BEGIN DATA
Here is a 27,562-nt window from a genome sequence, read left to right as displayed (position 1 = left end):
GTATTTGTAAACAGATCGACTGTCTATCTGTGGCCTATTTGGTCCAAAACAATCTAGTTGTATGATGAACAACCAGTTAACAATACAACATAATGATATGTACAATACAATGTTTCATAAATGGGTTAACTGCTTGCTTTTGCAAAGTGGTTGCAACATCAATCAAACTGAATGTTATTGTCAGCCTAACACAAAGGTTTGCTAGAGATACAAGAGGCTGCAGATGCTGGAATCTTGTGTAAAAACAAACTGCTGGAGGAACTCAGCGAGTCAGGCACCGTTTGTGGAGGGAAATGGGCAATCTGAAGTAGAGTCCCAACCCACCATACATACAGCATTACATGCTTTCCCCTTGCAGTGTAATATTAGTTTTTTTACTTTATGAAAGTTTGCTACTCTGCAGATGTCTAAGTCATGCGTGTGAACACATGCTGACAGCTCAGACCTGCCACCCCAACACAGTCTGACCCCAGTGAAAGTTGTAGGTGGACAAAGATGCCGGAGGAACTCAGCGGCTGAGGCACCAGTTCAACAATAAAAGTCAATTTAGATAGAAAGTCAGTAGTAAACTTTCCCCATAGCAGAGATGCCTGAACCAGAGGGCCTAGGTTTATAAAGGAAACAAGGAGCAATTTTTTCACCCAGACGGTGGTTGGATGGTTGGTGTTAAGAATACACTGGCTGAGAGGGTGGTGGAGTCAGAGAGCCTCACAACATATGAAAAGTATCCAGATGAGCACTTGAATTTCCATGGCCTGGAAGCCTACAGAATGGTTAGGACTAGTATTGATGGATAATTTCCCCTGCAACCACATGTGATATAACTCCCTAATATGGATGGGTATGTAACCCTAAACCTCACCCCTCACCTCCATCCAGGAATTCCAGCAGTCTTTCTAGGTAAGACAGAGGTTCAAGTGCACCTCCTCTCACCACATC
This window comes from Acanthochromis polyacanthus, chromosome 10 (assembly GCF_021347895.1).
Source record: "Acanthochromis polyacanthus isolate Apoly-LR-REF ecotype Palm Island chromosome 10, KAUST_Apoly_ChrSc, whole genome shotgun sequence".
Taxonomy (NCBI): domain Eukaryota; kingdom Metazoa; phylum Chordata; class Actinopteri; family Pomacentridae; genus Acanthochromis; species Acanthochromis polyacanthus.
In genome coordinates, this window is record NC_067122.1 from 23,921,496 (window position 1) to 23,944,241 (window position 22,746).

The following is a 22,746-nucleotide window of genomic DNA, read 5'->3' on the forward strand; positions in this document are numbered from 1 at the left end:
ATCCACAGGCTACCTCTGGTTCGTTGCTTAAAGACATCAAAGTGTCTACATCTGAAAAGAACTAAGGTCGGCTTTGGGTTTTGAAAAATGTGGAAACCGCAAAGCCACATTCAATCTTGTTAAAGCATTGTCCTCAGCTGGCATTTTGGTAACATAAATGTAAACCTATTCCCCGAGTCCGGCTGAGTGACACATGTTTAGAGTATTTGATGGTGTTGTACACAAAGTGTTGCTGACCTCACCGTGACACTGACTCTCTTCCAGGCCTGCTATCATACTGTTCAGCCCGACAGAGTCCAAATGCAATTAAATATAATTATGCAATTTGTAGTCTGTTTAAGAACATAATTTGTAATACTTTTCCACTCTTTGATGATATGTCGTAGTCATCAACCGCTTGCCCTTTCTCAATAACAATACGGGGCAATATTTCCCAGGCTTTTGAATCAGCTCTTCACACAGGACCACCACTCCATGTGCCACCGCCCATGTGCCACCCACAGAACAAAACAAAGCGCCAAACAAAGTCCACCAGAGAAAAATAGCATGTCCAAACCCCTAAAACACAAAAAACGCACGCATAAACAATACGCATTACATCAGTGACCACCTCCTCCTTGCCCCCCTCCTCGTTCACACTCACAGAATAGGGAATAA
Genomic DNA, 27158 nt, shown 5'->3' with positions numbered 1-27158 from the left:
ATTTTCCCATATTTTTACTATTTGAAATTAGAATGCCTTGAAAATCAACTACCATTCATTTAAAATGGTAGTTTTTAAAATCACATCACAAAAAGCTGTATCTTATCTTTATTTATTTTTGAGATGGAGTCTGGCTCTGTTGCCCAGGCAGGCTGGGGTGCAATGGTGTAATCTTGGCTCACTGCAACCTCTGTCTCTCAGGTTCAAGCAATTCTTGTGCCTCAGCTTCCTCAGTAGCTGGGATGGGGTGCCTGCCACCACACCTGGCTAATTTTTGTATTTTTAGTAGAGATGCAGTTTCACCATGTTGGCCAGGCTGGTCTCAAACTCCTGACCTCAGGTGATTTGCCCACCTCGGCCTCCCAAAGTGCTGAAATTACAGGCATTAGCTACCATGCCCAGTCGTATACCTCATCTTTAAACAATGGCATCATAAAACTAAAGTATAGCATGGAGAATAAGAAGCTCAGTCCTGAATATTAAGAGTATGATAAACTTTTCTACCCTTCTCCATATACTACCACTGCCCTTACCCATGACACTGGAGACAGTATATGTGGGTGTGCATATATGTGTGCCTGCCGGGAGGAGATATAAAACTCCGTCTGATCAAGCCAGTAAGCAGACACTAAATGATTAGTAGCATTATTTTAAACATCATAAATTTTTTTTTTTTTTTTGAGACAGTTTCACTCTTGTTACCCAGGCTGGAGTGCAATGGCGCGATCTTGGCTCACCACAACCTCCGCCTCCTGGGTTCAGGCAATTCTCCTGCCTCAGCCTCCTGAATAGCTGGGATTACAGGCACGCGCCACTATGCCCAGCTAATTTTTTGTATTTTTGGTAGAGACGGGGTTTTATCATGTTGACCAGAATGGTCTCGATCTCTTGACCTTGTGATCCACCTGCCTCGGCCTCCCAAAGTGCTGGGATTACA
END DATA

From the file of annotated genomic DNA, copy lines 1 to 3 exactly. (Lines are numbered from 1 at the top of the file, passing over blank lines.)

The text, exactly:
Here is a 27,562-nt window from a genome sequence, read left to right as displayed (position 1 = left end):
GTATTTGTAAACAGATCGACTGTCTATCTGTGGCCTATTTGGTCCAAAACAATCTAGTTGTATGATGAACAACCAGTTAACAATACAACATAATGATATGTACAATACAATGTTTCATAAATGGGTTAACTGCTTGCTTTTGCAAAGTGGTTGCAACATCAATCAAACTGAATGTTATTGTCAGCCTAACACAAAGGTTTGCTAGAGATACAAGAGGCTGCAGATGCTGGAATCTTGTGTAAAAACAAACTGCTGGAGGAACTCAGCGAGTCAGGCACCGTTTGTGGAGGGAAATGGGCAATCTGAAGTAGAGTCCCAACCCACCATACATACAGCATTACATGCTTTCCCCTTGCAGTGTAATATTAGTTTTTTTACTTTATGAAAGTTTGCTACTCTGCAGATGTCTAAGTCATGCGTGTGAACACATGCTGACAGCTCAGACCTGCCACCCCAACACAGTCTGACCCCAGTGAAAGTTGTAGGTGGACAAAGATGCCGGAGGAACTCAGCGGCTGAGGCACCAGTTCAACAATAAAAGTCAATTTAGATAGAAAGTCAGTAGTAAACTTTCCCCATAGCAGAGATGCCTGAACCAGAGGGCCTAGGTTTATAAAGGAAACAAGGAGCAATTTTTTCACCCAGACGGTGGTTGGATGGTTGGTGTTAAGAATACACTGGCTGAGAGGGTGGTGGAGTCAGAGAGCCTCACAACATATGAAAAGTATCCAGATGAGCACTTGAATTTCCATGGCCTGGAAGCCTACAGAATGGTTAGGACTAGTATTGATGGATAATTTCCCCTGCAACCACATGTGATATAACTCCCTAATATGGATGGGTATGTAACCCTAAACCTCACCCCTCACCTCCATCCAGGAATTCCAGCAGTCTTTCTAGGTAAGACAGAGGTTCAAGTGCACCTCCTCTCACCACATC
This window comes from Acanthochromis polyacanthus, chromosome 10 (assembly GCF_021347895.1).